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Life / Death Insurance ...


What is Death insurance?

Death insurance, or (more commonly tagged ) Life insurance, also known as term life insurance, provides a cash lump sum in the event of death. Some policies pay on the diagnosis of a terminal illness. Cover normally applies immediately to any cause of death with the exception of suicide occurring within the first 13 months. Premiums generally increase each year as you get older.

What is total and permanent disability insurance (TPD) ?

Total and permanent disability insurance (TPD) is usually an optional extra on a life insurance policy and covers against a permanent disability. The amount of cover you can buy is usually limited to the amount of life cover purchased. A claim is usually paid as a lump sum.

Why do I need life insurance and/or TPD insurance?

The choice of cover depends entirely on an individual's circumstances. Term life insurance is probably the most economical form of protection for your family in the event of your death. TPD insurance covers serious and permanent disablement but does not cover temporary disabilities or many traumas - these are best covered by income protection and trauma policies. The number of cases of total and permanent disablement in comparison to other conditions is small, so if you have a limited amount of dollars to spend on insurance you will need to weigh up whether to spend it on this form of cover.

How much cover do I need?

Once you accumulate liabilities and have dependants, the need for insurance increases. On the other hand, as you approach retirement you are more likely to have accumulated assets and paid off liabilities and children are more likely to have left home, reducing the need for life or permanent disability insurance.  Seagrims - Your Financial Planners advisers can help you to estimate your current and future obligations and estimate your need for cover. Your insurance needs will vary over time and should be reviewed at least annually.

Other topics

The initial sum insured may be eaten into by inflation as time passes. Most companies allow escalation of the benefit in line with inflation or a set percentage increase without the need for further medical examinations or paperwork.

What appears to be a cheap premium today may turn expensive if the insurance company you are with penalises older age groups more than other companies . Some companies offer loyalty discounts, which can make the overall cost over 5 or 10 years significantly less.

Beware the so called "cheap" offers of insurance which often come through the mail. Remember the size of the premium varies directly with the amount of cover taken out. Small premiums usually mean small amounts of cover eg $50,000 to $100,000 which in the event of your death may be grossly inadequate to meet your family's needs.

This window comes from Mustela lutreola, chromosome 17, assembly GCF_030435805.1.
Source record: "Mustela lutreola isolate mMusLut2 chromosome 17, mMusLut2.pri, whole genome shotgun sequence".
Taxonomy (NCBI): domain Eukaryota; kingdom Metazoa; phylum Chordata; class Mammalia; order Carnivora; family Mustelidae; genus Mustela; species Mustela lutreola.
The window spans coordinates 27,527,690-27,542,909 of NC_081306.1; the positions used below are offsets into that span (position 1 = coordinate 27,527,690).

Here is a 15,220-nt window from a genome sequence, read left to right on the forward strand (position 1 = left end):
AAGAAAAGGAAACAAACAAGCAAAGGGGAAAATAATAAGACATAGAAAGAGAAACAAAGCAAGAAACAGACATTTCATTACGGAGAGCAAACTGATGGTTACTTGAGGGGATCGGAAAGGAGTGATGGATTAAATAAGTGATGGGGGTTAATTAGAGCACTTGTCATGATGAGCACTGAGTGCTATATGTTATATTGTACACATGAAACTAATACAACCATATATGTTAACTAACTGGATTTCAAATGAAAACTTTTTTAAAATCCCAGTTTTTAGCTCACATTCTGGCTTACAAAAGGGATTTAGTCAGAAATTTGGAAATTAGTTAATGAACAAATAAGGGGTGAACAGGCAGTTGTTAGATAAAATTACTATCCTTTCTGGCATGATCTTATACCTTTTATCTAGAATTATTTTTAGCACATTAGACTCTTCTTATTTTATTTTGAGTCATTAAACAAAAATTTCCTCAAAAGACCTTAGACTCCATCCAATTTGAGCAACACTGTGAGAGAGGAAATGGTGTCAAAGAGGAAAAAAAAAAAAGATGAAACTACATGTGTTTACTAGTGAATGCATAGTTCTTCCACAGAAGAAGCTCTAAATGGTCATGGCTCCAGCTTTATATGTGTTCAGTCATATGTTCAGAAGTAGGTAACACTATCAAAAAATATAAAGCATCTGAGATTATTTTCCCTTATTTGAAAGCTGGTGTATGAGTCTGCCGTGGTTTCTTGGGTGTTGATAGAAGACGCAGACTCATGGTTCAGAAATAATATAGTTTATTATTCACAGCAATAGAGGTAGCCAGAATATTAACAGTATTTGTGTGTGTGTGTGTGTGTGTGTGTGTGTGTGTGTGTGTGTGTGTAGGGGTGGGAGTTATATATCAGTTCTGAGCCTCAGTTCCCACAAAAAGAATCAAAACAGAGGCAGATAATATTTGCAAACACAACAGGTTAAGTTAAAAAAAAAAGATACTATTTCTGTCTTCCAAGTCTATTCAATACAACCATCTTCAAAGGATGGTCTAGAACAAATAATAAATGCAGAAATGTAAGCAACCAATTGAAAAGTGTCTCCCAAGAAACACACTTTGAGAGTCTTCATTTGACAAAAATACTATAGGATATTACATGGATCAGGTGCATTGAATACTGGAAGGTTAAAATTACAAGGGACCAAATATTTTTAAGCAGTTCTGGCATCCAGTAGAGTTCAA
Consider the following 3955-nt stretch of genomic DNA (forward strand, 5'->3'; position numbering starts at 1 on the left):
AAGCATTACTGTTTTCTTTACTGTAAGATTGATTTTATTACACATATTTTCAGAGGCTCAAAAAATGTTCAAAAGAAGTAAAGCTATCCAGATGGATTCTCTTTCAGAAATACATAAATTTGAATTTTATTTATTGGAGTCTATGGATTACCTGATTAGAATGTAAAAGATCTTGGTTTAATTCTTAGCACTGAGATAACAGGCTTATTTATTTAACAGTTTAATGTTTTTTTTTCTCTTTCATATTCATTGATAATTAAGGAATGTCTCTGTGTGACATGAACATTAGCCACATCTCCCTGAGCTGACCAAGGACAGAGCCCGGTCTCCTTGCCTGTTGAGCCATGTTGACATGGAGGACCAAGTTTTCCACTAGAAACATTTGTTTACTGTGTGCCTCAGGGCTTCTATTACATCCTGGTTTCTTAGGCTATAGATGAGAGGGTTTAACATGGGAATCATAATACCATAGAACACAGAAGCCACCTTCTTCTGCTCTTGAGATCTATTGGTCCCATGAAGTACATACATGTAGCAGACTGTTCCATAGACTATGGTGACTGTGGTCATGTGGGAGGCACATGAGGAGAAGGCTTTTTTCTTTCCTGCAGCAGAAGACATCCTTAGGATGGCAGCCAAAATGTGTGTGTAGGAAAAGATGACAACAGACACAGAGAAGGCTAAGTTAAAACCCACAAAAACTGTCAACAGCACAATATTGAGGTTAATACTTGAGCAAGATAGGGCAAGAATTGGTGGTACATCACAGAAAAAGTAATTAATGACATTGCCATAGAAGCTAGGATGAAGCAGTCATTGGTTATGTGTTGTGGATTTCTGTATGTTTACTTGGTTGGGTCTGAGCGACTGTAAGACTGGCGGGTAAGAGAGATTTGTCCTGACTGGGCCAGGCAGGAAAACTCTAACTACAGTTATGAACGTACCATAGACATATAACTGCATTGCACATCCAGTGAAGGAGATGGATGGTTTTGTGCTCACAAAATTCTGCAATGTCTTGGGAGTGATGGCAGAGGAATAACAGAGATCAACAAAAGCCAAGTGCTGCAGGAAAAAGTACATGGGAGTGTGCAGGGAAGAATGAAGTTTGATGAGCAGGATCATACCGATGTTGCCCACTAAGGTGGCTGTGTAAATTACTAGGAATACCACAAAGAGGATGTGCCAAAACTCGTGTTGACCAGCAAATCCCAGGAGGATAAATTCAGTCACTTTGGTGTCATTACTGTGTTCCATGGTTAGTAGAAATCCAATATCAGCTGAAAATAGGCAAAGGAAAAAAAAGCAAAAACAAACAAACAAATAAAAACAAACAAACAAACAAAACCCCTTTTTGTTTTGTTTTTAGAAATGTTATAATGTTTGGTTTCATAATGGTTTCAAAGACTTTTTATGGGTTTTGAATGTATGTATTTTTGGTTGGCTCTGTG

Your superannuation fund may include automatic cover for term life or disability insurance up to a certain amount. There may also be a facility to "top-up" your cover for a nominated additional cost. Due to the "pooled" or group nature of this form of insurance, the premium charged will generally favour the older members of the Fund or those with pre-existing health problems who would normally be penalised by life insurance companies. Healthy, younger members are in effect subsidising these groups and may find purchasing cover as an individual from an insurance company to be more cost effective. Other issues to consider are the right of the Trustees of super funds to override your choice of beneficiary and the lump sum tax which will apply to any payout where the beneficiary is not a dependant (unlike for an insurance company payout).
Of course, if you are self employed or run your own Self Managed Super Fund (SMSF) you will need to ensure that insurance is part of your business planning.

Check the terminal illness section of your life insurance policy. Does the company offer early payment of part of your benefit in the case of the diagnosis of a terminal illness? This could significantly improve your quality of life and ease the burden of medical bills and other commitments on your family prior to your death.

TPD definitions do vary between companies but the differences between the two types of TPD cover can be broadly described as follows:

Own Occupation -

You will be paid if by reason of accident or injury you are unable to work ever again in your own or normal occupation.

Any Occupation -

 You will be paid if by reason of accident or injury you are unable to work ever again in any occupation for which you are reasonably suited by education, training or experience.

"Own" occupation definitions are generally preferable given that an injury such as loss of one hand may disable a surgeon under such a definition, but under an "Any" occupation definition may leave him able to perform the duties of a GP and therefore not qualify for the benefit. However the "Own" occupation definition is more expensive and may not be available for all occupations. Some companies offer other "home duties" and "modified" definitions of TPD.

Usually only ONE TPD benefit is ever payable to an individual and payment of a claim for TPD may void your death cover. After a payout you may become uninsurable and no longer able to obtain death, TPD, trauma or income protection cover from any insurer. It is important to have sufficient cover to enable you to live out your remaining life on the proceeds of the claim. Some insurers now offer a buyback option.


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